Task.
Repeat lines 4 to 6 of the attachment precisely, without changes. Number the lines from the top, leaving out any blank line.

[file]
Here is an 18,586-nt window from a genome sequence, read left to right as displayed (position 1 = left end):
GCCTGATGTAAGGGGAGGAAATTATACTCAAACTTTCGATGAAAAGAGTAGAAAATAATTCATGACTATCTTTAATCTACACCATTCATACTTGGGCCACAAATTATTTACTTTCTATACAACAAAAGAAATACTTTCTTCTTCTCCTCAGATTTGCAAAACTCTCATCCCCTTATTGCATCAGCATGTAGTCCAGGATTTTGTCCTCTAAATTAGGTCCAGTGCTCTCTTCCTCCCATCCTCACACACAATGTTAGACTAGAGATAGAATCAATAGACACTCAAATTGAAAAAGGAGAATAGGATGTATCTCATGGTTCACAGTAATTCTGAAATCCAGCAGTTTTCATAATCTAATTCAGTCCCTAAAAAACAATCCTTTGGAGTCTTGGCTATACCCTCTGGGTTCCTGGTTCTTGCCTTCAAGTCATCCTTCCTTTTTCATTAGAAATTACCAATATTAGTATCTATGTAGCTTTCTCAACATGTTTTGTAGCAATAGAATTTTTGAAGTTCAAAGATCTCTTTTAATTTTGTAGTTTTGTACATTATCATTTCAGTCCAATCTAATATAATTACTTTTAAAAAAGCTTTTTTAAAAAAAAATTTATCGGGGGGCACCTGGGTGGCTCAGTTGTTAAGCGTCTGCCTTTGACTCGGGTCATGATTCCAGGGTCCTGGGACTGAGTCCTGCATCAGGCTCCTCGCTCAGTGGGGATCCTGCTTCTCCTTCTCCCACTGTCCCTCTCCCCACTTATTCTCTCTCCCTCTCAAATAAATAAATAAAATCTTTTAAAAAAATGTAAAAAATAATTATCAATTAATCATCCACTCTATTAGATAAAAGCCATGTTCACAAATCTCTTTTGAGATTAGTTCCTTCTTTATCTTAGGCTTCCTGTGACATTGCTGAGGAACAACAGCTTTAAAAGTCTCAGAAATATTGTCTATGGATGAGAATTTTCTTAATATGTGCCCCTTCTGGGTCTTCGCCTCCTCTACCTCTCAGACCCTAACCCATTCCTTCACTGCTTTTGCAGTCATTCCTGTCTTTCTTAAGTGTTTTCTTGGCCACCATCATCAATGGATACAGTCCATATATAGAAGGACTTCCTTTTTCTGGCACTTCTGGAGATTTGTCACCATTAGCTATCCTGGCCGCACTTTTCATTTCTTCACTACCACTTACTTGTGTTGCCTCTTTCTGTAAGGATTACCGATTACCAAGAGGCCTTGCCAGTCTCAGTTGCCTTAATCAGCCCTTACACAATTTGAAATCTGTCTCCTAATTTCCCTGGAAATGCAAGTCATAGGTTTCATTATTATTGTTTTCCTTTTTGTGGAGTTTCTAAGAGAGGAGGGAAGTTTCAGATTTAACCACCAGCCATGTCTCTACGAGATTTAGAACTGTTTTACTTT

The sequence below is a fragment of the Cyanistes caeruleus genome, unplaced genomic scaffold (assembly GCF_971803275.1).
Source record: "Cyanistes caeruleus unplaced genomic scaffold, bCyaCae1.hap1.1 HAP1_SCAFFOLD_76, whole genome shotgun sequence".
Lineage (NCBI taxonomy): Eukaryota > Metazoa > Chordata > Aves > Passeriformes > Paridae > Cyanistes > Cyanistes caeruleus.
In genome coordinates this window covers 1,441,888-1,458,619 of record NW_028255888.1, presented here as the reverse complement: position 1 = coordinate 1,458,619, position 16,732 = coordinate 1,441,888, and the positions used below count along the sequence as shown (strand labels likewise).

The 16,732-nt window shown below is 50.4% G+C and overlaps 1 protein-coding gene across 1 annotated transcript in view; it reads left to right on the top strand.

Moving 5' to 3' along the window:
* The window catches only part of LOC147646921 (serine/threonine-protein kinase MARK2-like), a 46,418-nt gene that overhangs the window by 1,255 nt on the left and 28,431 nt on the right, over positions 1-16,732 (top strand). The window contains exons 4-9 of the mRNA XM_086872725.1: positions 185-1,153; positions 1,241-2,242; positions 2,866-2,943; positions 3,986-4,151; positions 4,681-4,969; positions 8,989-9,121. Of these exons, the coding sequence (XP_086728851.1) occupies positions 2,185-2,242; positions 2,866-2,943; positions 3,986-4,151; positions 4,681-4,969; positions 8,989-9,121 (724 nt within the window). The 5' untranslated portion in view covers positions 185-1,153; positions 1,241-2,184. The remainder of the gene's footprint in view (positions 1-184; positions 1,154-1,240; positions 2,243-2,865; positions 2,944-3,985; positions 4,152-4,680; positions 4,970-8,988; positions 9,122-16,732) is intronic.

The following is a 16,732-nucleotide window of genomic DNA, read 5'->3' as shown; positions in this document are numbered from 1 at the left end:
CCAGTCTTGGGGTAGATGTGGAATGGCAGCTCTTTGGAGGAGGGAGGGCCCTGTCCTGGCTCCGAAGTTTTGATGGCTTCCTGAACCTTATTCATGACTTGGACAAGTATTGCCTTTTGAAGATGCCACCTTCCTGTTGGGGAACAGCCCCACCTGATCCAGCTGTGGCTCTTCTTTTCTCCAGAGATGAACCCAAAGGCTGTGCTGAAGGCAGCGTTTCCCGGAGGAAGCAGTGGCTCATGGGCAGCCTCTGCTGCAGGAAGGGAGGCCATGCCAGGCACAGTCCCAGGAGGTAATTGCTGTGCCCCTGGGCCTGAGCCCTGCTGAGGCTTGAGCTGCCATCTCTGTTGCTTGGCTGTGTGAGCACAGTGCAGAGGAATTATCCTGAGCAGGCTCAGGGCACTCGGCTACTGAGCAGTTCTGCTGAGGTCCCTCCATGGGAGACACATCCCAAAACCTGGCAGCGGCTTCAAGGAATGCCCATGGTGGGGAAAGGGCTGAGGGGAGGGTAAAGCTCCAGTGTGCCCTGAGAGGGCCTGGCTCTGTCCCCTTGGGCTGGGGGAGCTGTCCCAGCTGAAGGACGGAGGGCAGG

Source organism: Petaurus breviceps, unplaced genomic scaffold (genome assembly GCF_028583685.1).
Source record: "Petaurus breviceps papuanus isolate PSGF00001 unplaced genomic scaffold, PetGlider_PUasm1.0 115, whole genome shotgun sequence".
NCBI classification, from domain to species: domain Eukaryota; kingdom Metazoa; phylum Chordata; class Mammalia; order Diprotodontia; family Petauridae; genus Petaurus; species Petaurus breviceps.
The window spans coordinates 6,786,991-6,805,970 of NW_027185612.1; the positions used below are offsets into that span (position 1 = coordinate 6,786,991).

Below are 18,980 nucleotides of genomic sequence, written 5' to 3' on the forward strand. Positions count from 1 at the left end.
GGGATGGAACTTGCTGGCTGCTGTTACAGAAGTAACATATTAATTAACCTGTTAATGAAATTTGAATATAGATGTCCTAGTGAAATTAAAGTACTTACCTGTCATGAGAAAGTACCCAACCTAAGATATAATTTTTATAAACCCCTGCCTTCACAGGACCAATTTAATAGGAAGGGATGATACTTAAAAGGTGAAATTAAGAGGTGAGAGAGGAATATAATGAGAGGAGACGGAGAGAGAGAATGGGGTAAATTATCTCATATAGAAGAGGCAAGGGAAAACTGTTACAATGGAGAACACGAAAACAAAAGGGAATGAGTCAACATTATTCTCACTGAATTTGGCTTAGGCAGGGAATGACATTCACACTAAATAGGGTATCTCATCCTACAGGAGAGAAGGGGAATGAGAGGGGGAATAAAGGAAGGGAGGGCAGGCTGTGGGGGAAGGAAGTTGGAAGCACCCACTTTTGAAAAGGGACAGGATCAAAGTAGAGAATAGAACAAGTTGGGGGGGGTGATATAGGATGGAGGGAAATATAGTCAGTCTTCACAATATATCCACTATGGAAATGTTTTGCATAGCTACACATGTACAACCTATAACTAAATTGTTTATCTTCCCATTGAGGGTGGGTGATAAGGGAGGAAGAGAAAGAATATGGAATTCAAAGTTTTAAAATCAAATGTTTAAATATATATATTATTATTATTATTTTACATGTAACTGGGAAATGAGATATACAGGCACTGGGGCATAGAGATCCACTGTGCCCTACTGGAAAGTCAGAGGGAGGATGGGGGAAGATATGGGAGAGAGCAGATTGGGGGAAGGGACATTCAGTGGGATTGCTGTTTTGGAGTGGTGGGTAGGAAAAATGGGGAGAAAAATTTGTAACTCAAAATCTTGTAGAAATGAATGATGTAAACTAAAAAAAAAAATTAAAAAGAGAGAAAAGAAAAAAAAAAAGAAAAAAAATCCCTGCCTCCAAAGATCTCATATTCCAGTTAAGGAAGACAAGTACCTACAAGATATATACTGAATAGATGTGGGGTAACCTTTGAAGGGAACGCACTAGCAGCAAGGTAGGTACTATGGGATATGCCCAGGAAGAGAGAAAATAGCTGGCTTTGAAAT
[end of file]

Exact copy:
Source record: "Cyanistes caeruleus unplaced genomic scaffold, bCyaCae1.hap1.1 HAP1_SCAFFOLD_76, whole genome shotgun sequence".
Lineage (NCBI taxonomy): Eukaryota > Metazoa > Chordata > Aves > Passeriformes > Paridae > Cyanistes > Cyanistes caeruleus.
In genome coordinates this window covers 1,441,888-1,458,619 of record NW_028255888.1, presented here as the reverse complement: position 1 = coordinate 1,458,619, position 16,732 = coordinate 1,441,888, and the positions used below count along the sequence as shown (strand labels likewise).